- Tore Brunborg – Shelter – Slow Snow (ACT 24th April 2015)
- Alexander Hawkins Trio – Sweet Duke – Alexander Hawkins Trio (Alexander Hawkins Music April 2015)
- Sunny Murray – Lover – #13 Steps On Glass (Enja Records 1995)
- Freddie Hubbard – Open Sesame – Open Sesame (Blue Note 1960)
- Nicolas Simion Quartett – Monsieur Ornette – Dinner for Don Carlos (Enja Tutu 1993)
- Peter Bernstien – Jive Coffee – Signs Of Life (Criss Cross 1995)
- Horace Silver – Peace – Blowin’ The Blues Away (Blue Note 1959)
- Trio 3 – Prophet’s Path – Open Ideas (Palmetto 2002)
- Kalaparusha – Jays – Wildflowers 1 (Douglas 1977)
- Tore Brunborg – tenor saxophone & piano; Eivind Aarset – guitars & electronics; Steinar Raknes – double bass; Per Oddvar Johansen – drums & electronics : Release Details
- Neil Charles – double bass; Alexander Hawkins – piano; Tom Skinner- drums, percussion : Website
- Sunny Murray – drums, percussion ; Odean Pope – tenor saxophone ; Wayne Dockery – bass
- Freddie Hubbard – trumpet ; Tina Brooks – tenor saxophone ; McCoy Tyner – piano ; Sam Jones – bass ; Clifford Jarvis – drums : the debut album by Freddie Hubbard. The Penguin Guide to Jazz included Open Sesame as part of a selected “Core Collection,” of essential jazz albums.
- Ed Schuller – Bass ; Patrice Heral – Drums ; Nicolas Simion – tenor saxophone ; Tomasz Stańko – trumpet : Recorded December 1991 in Vienna.
- Peter Bernstien – guitar ; Brad Mehldau – piano ; Christian McBride – bass ; Greg Hutchinson – drums
- Horace Silver – piano ; Blue Mitchell – trumpet ; Junior Cook – tenor saxophone; Gene Taylor – bass ; Louis Hayes – drums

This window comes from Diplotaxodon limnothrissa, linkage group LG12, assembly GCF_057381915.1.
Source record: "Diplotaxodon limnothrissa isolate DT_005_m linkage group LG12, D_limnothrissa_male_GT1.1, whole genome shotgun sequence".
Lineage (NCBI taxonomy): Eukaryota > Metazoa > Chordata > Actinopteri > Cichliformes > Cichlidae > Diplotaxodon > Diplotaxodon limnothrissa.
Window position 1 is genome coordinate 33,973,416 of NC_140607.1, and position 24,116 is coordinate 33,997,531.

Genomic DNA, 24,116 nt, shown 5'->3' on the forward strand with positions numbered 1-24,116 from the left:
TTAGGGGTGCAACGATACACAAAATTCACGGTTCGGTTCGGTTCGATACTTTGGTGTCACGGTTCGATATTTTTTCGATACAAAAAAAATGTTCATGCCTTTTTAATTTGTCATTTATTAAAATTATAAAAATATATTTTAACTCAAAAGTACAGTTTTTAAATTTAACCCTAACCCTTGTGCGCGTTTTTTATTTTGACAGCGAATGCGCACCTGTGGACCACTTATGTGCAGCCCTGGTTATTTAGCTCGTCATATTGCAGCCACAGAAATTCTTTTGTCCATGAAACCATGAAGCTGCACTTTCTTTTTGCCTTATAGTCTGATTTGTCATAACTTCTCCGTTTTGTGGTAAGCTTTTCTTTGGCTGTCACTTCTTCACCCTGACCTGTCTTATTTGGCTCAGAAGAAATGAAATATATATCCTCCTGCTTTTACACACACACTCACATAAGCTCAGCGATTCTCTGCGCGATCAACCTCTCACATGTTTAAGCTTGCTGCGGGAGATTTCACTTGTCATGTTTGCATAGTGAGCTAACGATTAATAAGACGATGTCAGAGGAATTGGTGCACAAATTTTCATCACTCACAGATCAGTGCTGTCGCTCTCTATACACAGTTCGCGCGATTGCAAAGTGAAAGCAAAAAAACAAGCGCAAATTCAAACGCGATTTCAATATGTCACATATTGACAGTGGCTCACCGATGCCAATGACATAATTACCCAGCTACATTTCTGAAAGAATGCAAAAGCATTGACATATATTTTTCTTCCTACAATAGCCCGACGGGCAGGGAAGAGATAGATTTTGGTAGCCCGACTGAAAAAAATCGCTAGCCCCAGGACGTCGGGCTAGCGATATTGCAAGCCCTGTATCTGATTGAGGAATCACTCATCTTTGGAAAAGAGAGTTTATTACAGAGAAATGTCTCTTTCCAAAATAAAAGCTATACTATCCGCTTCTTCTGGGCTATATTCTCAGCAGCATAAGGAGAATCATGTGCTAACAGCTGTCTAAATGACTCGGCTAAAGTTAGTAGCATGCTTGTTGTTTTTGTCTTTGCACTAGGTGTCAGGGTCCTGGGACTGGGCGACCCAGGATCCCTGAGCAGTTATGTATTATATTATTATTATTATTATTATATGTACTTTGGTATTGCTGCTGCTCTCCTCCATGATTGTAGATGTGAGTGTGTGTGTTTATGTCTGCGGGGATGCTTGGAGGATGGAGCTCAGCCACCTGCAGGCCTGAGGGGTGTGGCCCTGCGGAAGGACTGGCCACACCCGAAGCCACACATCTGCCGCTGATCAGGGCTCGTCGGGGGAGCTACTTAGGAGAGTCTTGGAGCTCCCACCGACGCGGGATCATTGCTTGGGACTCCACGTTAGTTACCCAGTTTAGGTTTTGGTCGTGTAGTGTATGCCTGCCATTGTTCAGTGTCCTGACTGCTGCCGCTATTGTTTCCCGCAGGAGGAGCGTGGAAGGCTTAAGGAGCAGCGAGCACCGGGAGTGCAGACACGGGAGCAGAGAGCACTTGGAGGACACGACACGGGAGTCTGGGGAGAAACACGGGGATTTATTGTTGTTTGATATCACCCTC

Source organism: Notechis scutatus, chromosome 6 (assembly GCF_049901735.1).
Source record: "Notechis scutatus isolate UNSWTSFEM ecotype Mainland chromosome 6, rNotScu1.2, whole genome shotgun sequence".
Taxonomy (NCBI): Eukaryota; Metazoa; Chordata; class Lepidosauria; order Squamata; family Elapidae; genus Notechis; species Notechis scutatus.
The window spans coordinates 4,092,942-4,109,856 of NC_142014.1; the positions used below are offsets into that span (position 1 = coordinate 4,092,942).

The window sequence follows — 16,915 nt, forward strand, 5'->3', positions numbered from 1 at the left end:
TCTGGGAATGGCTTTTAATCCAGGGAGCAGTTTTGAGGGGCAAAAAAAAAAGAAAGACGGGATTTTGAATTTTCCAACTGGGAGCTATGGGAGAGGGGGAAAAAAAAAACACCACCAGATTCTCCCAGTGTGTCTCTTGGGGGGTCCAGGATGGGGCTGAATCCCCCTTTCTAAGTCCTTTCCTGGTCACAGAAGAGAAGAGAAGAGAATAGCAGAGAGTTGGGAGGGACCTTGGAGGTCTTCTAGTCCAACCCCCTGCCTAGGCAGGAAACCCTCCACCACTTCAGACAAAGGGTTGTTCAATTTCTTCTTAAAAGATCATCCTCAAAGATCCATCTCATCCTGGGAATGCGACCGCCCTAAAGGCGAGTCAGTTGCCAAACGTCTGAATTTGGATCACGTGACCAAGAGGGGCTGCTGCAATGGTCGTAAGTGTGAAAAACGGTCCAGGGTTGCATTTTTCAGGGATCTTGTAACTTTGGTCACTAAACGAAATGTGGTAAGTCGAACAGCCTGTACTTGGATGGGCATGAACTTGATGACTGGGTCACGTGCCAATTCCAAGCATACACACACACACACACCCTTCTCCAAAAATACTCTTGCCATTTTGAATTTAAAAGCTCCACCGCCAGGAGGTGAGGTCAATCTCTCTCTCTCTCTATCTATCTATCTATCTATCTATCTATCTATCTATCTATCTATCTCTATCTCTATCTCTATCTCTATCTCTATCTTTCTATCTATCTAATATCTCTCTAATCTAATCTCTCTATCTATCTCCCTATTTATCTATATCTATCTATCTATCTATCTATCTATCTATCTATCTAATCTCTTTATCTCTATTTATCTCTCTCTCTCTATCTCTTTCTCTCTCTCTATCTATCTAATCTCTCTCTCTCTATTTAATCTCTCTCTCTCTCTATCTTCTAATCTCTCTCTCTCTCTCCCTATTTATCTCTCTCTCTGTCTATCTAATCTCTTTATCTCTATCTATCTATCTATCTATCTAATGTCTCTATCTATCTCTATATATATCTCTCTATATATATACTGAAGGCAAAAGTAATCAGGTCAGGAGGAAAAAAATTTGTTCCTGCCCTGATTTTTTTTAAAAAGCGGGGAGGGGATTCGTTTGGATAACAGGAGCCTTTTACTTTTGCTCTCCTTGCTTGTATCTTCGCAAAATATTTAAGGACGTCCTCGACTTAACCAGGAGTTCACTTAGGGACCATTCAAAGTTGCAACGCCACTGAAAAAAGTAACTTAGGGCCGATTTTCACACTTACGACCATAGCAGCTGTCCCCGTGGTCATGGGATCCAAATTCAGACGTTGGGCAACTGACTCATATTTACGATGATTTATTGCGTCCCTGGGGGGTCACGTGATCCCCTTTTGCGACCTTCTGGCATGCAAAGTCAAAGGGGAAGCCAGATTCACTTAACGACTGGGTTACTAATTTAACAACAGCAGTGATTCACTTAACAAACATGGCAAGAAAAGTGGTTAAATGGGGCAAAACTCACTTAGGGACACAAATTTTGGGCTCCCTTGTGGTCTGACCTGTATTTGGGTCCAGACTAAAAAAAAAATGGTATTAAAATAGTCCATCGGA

- Oliver Lake – saxophone ; Reggie Workman – bass ; Andrew Cyrille – drums
- Chris White – bass, electric bass ; Jumma Santos – drums ; Kalaparusha (Maurice McIntyre) -tenor saxophone : In the mid-1970s, a jazz renaissance blossomed in large New York loft spaces that the musicians had reclaimed from the depressed blocks of the trendy Soho and Noho areas. The Wildflowers sessions, originally released on Douglas on five LPs, captured performances by almost 100 musicians in numerous configurations. The recordings were made over two weekends at the most famed of the lofts, Studio Rivbea, the home and workspace of saxophonist-flutist-composer Sam Rivers and his wife, Beatrice. Rivers orchestrated the lineup, played host to patrons, and performed as well. The sessions featured many figures well-established in New York, including Rivers, drummer Andrew Cyrille, and pianist Randy Weston, but they also attracted players from the seedbed of so much African American aesthetic jazz exploration in the 1960s and ’70s, Chicago.